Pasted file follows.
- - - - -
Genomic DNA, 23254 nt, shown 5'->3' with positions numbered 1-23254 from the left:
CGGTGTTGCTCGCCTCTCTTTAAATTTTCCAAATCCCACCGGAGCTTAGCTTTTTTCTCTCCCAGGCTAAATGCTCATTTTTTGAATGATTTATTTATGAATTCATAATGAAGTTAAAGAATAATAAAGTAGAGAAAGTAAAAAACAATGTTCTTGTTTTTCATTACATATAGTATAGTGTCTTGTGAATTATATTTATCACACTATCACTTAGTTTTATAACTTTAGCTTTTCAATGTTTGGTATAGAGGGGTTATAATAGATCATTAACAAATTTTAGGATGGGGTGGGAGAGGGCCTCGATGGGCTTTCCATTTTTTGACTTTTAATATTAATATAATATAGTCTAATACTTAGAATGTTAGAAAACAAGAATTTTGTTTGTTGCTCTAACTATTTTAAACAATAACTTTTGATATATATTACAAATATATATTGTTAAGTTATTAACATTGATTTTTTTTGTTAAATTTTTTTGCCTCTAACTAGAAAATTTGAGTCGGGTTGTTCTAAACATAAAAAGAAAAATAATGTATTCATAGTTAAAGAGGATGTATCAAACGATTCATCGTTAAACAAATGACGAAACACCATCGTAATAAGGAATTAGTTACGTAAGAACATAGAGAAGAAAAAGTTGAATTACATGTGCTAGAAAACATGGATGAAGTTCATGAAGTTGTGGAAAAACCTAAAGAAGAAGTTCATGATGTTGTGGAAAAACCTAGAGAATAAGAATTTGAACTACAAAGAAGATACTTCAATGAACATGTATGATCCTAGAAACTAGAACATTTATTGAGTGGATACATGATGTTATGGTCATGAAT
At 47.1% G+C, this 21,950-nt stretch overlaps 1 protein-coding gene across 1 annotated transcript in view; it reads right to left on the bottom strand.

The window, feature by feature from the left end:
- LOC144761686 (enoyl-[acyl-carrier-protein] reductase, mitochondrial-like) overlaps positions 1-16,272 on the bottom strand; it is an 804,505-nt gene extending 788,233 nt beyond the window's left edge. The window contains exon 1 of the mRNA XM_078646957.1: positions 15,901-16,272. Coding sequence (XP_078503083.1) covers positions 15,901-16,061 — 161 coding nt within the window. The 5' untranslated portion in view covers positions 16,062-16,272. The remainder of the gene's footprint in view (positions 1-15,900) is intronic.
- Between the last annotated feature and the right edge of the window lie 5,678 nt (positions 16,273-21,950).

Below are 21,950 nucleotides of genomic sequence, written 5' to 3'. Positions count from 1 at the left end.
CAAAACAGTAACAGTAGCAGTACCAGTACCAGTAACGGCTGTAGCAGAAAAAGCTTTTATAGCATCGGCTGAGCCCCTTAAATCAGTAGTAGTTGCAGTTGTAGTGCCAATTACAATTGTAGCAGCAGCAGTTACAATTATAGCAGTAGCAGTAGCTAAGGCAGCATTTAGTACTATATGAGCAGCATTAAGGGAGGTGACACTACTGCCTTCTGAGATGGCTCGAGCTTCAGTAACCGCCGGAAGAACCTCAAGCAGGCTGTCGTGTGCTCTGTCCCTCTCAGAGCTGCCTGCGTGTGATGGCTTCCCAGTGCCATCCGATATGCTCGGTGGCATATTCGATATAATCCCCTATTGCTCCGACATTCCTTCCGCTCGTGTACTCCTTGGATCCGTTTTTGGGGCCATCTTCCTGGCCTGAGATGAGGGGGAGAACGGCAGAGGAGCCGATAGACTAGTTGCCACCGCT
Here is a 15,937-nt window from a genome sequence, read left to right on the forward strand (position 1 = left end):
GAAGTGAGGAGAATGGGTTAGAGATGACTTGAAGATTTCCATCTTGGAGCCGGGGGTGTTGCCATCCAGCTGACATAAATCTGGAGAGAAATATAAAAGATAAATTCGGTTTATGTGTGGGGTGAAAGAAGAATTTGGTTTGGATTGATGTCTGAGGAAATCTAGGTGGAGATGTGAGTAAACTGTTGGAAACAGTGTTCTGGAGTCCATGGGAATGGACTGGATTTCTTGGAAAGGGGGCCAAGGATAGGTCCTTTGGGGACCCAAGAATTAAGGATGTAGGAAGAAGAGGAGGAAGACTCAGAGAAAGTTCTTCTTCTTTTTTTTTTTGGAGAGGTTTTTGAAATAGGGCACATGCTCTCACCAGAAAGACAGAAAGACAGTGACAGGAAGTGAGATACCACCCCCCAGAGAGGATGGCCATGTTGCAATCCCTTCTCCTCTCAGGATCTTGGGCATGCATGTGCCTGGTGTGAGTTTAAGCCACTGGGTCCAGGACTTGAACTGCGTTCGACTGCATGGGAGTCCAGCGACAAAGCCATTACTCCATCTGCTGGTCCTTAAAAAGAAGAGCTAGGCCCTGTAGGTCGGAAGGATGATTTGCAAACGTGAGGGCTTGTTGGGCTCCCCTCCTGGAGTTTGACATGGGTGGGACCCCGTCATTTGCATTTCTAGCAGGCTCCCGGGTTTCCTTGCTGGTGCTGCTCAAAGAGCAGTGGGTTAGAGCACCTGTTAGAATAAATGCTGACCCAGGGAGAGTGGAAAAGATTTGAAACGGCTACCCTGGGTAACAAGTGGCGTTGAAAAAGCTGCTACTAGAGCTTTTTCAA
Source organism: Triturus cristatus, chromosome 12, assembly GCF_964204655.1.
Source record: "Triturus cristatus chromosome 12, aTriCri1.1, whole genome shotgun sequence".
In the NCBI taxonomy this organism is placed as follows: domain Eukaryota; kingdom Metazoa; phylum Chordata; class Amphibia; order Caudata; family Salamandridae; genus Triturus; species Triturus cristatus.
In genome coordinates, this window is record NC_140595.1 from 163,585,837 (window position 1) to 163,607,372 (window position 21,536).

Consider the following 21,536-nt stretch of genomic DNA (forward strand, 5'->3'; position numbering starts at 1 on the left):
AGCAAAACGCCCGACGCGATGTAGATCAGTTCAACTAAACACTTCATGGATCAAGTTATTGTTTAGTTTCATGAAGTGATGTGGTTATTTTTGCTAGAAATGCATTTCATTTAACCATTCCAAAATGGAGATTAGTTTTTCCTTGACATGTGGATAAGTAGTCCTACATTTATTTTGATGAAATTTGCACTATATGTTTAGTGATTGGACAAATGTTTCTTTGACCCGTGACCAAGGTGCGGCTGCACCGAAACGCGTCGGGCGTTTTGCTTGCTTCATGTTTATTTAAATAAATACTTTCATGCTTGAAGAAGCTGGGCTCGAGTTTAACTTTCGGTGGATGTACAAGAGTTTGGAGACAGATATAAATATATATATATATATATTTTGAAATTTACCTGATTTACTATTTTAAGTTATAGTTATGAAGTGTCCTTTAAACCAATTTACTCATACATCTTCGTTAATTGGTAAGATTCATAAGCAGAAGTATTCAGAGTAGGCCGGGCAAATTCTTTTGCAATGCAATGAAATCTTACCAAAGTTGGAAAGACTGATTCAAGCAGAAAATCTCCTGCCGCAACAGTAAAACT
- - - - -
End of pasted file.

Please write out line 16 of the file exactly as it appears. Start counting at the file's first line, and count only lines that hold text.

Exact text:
AGCAAAACGCCCGACGCGATGTAGATCAGTTCAACTAAACACTTCATGGATCAAGTTATTGTTTAGTTTCATGAAGTGATGTGGTTATTTTTGCTAGAAATGCATTTCATTTAACCATTCCAAAATGGAGATTAGTTTTTCCTTGACATGTGGATAAGTAGTCCTACATTTATTTTGATGAAATTTGCACTATATGTTTAGTGATTGGACAAATGTTTCTTTGACCCGTGACCAAGGTGCGGCTGCACCGAAACGCGTCGGGCGTTTTGCTTGCTTCATGTTTATTTAAATAAATACTTTCATGCTTGAAGAAGCTGGGCTCGAGTTTAACTTTCGGTGGATGTACAAGAGTTTGGAGACAGATATAAATATATATATATATATATTTTGAAATTTACCTGATTTACTATTTTAAGTTATAGTTATGAAGTGTCCTTTAAACCAATTTACTCATACATCTTCGTTAATTGGTAAGATTCATAAGCAGAAGTATTCAGAGTAGGCCGGGCAAATTCTTTTGCAATGCAATGAAATCTTACCAAAGTTGGAAAGACTGATTCAAGCAGAAAATCTCCTGCCGCAACAGTAAAACT